I consider we’re a community : developers, users, bug reporters, people helping on their free (or even work) time, people writing blog articles to explain how to use certain features, those providing free service like discourse, people dealing with the minimally needed infrastructure and tools, often behind the curtains, like you, Cyril, Adrian and Benoit are doing for example.
I’m all for encouraging the community to explore different tools that people see fit. However my responsibility is also to warn people against the risk of fragmentation. At least we should avoid using different tools for the same task, especially when content is stored. An example is issue trackers. We don’t want to force people to use multiple issue trackers. And I consider that the opinion of the people who spend a lot of time dealing with issues is orders of magnitude more important than the one of those reporting a bug and leaving without even saying thanks sometimes (and I’m among those dealing with bugs so I claim my voice here). For plain discussions it’s a bit different. When you have to meet a friend you can meet him at many places, at your home or his. Here it’s the same, we must not force people to go to a single place. But we must be clear to them about the type of services they can expect to find at various places.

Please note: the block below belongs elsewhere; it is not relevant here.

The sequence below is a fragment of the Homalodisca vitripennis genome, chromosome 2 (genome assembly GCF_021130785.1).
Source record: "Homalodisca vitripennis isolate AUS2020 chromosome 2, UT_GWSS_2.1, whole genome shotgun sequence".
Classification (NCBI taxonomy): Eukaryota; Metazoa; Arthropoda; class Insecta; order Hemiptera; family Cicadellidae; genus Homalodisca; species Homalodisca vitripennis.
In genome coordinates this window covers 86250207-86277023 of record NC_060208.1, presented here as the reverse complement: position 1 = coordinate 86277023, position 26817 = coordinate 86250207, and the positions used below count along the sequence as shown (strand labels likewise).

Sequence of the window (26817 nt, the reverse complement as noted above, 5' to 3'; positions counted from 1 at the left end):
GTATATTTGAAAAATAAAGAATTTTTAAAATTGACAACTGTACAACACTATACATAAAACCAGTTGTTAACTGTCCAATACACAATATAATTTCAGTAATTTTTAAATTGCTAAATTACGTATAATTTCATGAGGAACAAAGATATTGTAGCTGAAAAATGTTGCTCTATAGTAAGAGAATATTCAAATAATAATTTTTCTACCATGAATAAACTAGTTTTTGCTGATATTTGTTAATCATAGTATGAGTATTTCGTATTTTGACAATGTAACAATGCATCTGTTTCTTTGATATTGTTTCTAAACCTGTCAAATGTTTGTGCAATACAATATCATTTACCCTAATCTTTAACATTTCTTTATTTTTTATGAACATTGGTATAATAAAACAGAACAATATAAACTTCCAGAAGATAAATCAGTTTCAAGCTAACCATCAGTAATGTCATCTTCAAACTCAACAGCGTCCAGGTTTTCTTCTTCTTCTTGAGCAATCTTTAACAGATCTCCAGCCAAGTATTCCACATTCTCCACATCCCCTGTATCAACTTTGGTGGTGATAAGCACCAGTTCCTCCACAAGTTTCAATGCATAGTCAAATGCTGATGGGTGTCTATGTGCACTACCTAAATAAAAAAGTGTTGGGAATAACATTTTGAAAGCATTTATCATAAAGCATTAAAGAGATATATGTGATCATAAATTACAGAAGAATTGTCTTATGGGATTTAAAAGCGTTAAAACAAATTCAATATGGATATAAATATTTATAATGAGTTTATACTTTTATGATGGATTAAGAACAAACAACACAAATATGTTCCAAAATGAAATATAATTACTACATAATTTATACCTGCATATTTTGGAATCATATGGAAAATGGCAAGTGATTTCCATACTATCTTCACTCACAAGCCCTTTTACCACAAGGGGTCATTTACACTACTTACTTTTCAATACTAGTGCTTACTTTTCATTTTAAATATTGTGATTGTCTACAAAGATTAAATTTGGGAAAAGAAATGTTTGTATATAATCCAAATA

What I think regarding our tools is that :
- people reading discourse regularly are those regularly willing to poll for news, or having spare time to read this. It’s very convenient for first-time reporters, and it’s convenient to index config excerpts. It’s not suited to report bugs but it’s suited to decide if what they observe is a bug or not ;
- people on the mailing list are those willing to be asynchronously notified about the project’s progress and news, and willing to quickly be able to sort out what they’re interested in and what not. Participating to design discussions is much easier there, you’re not forced to use a slow crippled browser, you can quote some sentences in replies etc, making the conversations more natural and much faster. Archives there exist now (mail-archive.com) but are less convenient to search and link to than articles on the forum.